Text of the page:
I think about these concepts all the time. I'm trying to get others to think about them too. I don't have an advertising budget. But as Sunday's Tribune illustrates, there were many stories that reminded me of the problem and showed me many solutions. However, this is not a simplistic process. We need people who will help us see eduction, violence, public health, incarceration, workforce development, etc. as part of a web of issues related to poverty and too many simplistic solutions.

I encourage you to take next Sunday's paper and create a similar mind map. The stories will be different, but the problems will probably be the same, regardless of what city you are in. As you do this, think of ways your map and my map might connect, or how we might draw more people into this thinking.

I think this would be a great project for kids in a high school or college service learning program or internship. It really shows how events are connected. I think it's a strategy that can get more people involved.

If you can put your map on a web site or blog, let me know what your web site is.

Friday, June 10, 2005

Must Reading! Why the system does not work and why the Tutor/Mentor Connection seeks to reverse it

Thank you Gita Rao for sending me this article. I'm posting it here and will be sending email to all of those who care about how we help kids move through school and into careers. If we cannot change the funding process we can never change the outcomes.

Please read this and forward it to anyone who has ever considered making a donation to support a charity:

The Looking-Glass World of Nonprofit Money: Managing in For-Profits’ Shadow Universe, by Clara Miller

Tuesday, June 07, 2005

New research shows juvenile offenders at risk to die early

On page 3 or the Metro Section of the June 6, 2005 Chicago Tribune, an article reports on a new study published in the June issue of Pediatrics. The study concludes: Early violent death among delinquent and general-population youth affects racial/ethnic minorities disproportionately and should be addressed as are other health disparities.

Here are some quotes from the Tribune article

"Leaders in violence prevention say the study is a wakeup call to the needs of a wide variety of poor and minority youths. Delinquent African American males in the study had the highest mortality figures. The next highest rate was for Hispanic males."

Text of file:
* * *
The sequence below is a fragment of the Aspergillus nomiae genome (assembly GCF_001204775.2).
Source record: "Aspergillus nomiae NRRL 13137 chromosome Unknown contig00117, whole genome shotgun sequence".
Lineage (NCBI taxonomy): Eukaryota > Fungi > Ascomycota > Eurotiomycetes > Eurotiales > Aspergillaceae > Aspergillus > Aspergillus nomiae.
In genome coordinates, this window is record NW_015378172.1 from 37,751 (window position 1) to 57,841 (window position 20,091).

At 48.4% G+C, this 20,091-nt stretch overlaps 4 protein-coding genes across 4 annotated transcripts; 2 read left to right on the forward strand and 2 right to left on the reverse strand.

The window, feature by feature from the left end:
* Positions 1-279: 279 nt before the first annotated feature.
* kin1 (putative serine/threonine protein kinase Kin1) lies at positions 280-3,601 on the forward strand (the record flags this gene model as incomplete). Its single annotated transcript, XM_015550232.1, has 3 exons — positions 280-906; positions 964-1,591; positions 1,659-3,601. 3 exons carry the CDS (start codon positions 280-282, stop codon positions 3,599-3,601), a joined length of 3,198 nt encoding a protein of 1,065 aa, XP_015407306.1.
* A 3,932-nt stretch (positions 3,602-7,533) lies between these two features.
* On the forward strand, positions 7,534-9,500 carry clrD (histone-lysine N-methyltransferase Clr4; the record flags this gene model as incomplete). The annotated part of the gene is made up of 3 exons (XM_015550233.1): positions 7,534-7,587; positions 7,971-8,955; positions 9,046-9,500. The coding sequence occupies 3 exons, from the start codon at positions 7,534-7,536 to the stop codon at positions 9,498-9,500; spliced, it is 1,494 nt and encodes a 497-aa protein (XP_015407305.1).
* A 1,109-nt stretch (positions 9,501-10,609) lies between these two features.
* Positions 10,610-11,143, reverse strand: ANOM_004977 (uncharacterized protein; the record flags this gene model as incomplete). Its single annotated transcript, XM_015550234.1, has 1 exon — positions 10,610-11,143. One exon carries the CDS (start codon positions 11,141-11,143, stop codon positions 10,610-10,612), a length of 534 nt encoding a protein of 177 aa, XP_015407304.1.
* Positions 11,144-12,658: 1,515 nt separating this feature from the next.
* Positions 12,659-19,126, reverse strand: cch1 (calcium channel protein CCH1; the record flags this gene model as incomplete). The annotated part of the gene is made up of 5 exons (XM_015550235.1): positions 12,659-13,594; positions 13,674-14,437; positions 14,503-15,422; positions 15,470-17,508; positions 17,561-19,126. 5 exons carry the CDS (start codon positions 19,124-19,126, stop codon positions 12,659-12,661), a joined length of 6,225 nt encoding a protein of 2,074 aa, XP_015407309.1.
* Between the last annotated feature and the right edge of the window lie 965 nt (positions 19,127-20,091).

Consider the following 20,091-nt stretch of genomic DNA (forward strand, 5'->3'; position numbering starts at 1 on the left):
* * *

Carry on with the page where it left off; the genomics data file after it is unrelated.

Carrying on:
"This should be recognized and used as a red flag not to body-slam these (delinquent) kids, but to give them some services and some protective factors," said Carl Bell, a child psychiatrist and president of the Chicago Community Memorial Health Council.

I agree. Now, how can we connect with the media, the health council and others to put this message on the front page instead of page 3 of the Metro section? How can we build a strategy that connects news and research to advocacy and to web directories that show what agencies are working in inner city neighborhoods to prevent kids from entering the juvenile Justice system, or to provide meaningful paths out of the system and into jobs/careers?

In a world where most people are focused on their own concerns, their own health issues, or the challenges of raising their own kids, how do we get people to become passionate about helping kids who don't look the same, have negative media images, and don't even live in the same neighborhood?

In a world focused on war, terrorism, politics, how do we draw attention to the unequal opportunities of kids living in poverty?

I believe the internet, blogging, web forums, etc. offer tools to connect those who care about these kids in a virtual forum that draws more consistent attention and resources to young people born in poverty. If you agree, join the Tutor/Mentor Connection in this effort.

Thursday, June 02, 2005

Jesus or Martin Luther King, Jr. As CEO: Think about it.

A few years ago a supporter of the Tutor/Mentor Connection sent me the book, Jesus as CEO, written by Laurie Beth Jones. (link updated)

It took me a while to get around to reading the book, but when I did it became an inspiration that continues to support me in my work to this day. It shows how much impact a single person can have in this huge world.

As I think about all the challenges facing kids living in poverty, I'm prompted to ask, "What would Jesus do if he were CEO of the business of helping every child born in poverty be in a job, career, by age 25?"

I've also been inspired by Martin Luther King, Jr.'s I Have a Dream speech where he said, "I have a dream that my four children will one day live in a nation where they will not be judged by the color of their skin but by the content of their character. " You can read the entire speech here. (link updated)

What if Dr. King were the CEO of the business of making this dream a reality?